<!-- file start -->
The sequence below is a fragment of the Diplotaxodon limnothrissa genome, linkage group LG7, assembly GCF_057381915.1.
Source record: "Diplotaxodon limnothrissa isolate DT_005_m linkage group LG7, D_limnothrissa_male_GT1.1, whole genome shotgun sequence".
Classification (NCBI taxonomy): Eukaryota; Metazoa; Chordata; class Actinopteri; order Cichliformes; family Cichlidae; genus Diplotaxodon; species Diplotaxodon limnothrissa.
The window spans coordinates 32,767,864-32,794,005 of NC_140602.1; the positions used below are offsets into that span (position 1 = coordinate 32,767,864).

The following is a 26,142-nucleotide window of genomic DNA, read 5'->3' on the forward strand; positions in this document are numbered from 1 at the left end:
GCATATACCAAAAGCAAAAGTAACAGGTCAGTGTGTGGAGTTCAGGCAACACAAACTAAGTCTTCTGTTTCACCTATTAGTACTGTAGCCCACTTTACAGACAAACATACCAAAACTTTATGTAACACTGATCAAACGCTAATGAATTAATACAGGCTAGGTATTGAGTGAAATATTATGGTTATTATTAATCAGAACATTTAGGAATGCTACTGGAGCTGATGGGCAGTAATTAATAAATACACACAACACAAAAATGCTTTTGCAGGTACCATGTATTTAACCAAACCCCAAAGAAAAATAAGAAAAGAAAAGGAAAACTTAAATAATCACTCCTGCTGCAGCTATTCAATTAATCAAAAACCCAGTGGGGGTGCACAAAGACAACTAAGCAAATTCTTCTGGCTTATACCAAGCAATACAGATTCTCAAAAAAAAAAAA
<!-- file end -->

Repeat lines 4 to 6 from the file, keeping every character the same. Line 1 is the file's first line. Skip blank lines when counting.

The window spans coordinates 32,767,864-32,794,005 of NC_140602.1; the positions used below are offsets into that span (position 1 = coordinate 32,767,864).

The following is a 26,142-nucleotide window of genomic DNA, read 5'->3' on the forward strand; positions in this document are numbered from 1 at the left end:
GCATATACCAAAAGCAAAAGTAACAGGTCAGTGTGTGGAGTTCAGGCAACACAAACTAAGTCTTCTGTTTCACCTATTAGTACTGTAGCCCACTTTACAGACAAACATACCAAAACTTTATGTAACACTGATCAAACGCTAATGAATTAATACAGGCTAGGTATTGAGTGAAATATTATGGTTATTATTAATCAGAACATTTAGGAATGCTACTGGAGCTGATGGGCAGTAATTAATAAATACACACAACACAAAAATGCTTTTGCAGGTACCATGTATTTAACCAAACCCCAAAGAAAAATAAGAAAAGAAAAGGAAAACTTAAATAATCACTCCTGCTGCAGCTATTCAATTAATCAAAAACCCAGTGGGGGTGCACAAAGACAACTAAGCAAATTCTTCTGGCTTATACCAAGCAATACAGATTCTCAAAAAAAAAAAA